Image Courtesy of Awestruck Fishing Charters
Bluefish(Open all year, 3 fish per angler, per day, no minimum size)
The only consistent bluefishing we’re hearing about is around the north end of Jamestown, 4- to 6-pounder are mixing in with the bass there. Out front, there are small blues taxing the eel-slingers in the surf. The big blues seem to be all out with the tunas south and east of Block. We recommend keeping things on the inexpensive side with things like Cotton Cordell Pencil Poppers, Hopkins Lures, and the 5.5-inch Charter Grade Popperfrom Hogy. And if you’re really smart, you’ll swap out any treble hooks for single Siwashor VMC ILS Inlinesor the Zo-Wire Inlines. The shop is also well stocked with Steel Leadersand affordable pliers like the Admiralmodel from Danco or you can splurge and get yourself set up with Danco Premios.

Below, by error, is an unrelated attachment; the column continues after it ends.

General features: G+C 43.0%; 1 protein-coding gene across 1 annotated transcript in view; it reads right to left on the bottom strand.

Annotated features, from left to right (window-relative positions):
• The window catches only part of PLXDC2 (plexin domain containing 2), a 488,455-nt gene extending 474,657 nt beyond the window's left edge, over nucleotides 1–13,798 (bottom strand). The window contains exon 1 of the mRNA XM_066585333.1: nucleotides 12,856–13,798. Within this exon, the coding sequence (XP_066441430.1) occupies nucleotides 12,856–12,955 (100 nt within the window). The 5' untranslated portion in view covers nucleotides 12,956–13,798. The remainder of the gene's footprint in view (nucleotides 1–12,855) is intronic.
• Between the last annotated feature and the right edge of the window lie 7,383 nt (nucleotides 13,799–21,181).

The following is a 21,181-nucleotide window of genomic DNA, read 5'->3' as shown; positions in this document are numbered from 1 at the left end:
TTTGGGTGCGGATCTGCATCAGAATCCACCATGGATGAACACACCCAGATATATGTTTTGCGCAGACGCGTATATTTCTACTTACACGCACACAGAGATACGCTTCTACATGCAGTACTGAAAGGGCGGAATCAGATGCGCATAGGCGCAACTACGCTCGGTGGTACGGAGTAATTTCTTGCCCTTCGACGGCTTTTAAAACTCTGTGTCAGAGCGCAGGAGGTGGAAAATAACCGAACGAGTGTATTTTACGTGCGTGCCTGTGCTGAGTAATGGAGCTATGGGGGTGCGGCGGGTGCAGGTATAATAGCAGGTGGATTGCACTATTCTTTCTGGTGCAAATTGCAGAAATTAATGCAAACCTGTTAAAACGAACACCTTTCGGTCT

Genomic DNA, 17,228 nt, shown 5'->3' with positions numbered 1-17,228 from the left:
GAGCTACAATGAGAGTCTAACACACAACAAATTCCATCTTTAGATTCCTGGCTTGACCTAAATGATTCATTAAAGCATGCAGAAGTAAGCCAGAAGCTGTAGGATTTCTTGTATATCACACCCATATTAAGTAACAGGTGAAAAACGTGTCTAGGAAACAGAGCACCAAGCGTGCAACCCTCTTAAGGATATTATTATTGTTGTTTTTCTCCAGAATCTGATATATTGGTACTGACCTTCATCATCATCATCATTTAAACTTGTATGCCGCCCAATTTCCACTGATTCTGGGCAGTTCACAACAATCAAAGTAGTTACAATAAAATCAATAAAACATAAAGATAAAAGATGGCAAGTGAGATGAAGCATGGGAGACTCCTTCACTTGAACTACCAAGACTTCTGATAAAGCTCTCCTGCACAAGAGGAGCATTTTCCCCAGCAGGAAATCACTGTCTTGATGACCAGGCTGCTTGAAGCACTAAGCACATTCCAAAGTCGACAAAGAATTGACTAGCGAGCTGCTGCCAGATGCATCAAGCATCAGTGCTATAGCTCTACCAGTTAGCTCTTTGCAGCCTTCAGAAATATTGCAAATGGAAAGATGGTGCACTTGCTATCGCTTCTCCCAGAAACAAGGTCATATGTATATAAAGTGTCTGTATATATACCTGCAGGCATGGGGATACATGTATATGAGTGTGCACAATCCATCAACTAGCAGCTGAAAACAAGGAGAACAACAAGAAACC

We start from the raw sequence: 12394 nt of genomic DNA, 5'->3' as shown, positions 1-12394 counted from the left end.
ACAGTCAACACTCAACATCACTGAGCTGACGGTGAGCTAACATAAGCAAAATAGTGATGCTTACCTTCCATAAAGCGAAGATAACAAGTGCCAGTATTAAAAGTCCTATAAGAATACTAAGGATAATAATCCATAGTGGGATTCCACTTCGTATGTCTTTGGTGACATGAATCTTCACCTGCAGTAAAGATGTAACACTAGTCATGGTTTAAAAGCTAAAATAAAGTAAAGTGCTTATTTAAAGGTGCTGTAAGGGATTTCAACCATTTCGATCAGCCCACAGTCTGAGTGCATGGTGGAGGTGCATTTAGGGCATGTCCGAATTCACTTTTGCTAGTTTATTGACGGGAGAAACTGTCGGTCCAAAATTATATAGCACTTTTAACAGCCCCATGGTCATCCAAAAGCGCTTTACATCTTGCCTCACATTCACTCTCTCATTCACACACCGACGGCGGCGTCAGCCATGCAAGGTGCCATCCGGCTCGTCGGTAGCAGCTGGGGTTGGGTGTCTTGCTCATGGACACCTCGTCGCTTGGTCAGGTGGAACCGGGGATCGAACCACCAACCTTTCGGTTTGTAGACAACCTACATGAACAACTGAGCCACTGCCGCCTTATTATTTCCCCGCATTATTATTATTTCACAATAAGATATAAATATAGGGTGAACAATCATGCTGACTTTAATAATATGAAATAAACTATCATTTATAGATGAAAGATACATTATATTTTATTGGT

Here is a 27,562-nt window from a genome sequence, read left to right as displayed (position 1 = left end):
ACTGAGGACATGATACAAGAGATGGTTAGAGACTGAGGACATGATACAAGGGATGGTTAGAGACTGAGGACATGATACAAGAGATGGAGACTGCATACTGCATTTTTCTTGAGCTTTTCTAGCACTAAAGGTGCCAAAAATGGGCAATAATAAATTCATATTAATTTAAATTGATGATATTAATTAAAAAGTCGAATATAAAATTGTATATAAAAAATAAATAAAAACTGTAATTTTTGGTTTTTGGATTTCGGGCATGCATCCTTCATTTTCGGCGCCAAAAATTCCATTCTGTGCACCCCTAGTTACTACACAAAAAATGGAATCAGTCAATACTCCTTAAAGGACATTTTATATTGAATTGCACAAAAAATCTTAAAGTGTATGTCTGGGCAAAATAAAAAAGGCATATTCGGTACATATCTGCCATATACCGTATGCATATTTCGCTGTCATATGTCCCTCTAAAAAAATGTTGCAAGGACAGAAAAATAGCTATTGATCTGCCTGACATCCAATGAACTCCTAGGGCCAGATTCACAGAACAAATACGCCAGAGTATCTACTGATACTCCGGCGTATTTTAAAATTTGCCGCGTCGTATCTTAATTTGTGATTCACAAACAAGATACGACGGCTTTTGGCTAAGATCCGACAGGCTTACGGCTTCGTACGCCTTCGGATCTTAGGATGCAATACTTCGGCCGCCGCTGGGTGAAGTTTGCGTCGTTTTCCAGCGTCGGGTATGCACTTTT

Predictions:Blues will continue to be hard to nail down as the depleted population roams local waters. As always, we recommend looking for baitfish first, that is often the best way to find your way into a blitz of blues. Either that or drop diamond jigs at North Rip.
Fluke(Open May 4 to December 31, 5 fish per angler, per day at a minimum size of 19 inches)
Fluke fishing has continued to ride well above 2020 levels with good catches from South County, between the Pell Bridge and the Dumplings, deep waters south of Elbow Ledge and the East Grounds at Block Island. Shorts have been a nuisance, but throwing a larger profile can help deter the dinks. Tip your Spro Prime Jigs with a 6-inch Gulp Grub to beef up your offering and skip the teaser. Focus on smaller humps and rock piles or defined edges in 75- to 100-feet of water.
Predictions:We feel like the fluke bite will stay good but probably won’t make any drastic moves in either direction. The best catches will go to the anglers that focus on deep water structure. Don’t be afraid to experiment in water deeper than 100 feet either, some really nice fish come from the shelves and ledges in the East Passage every year.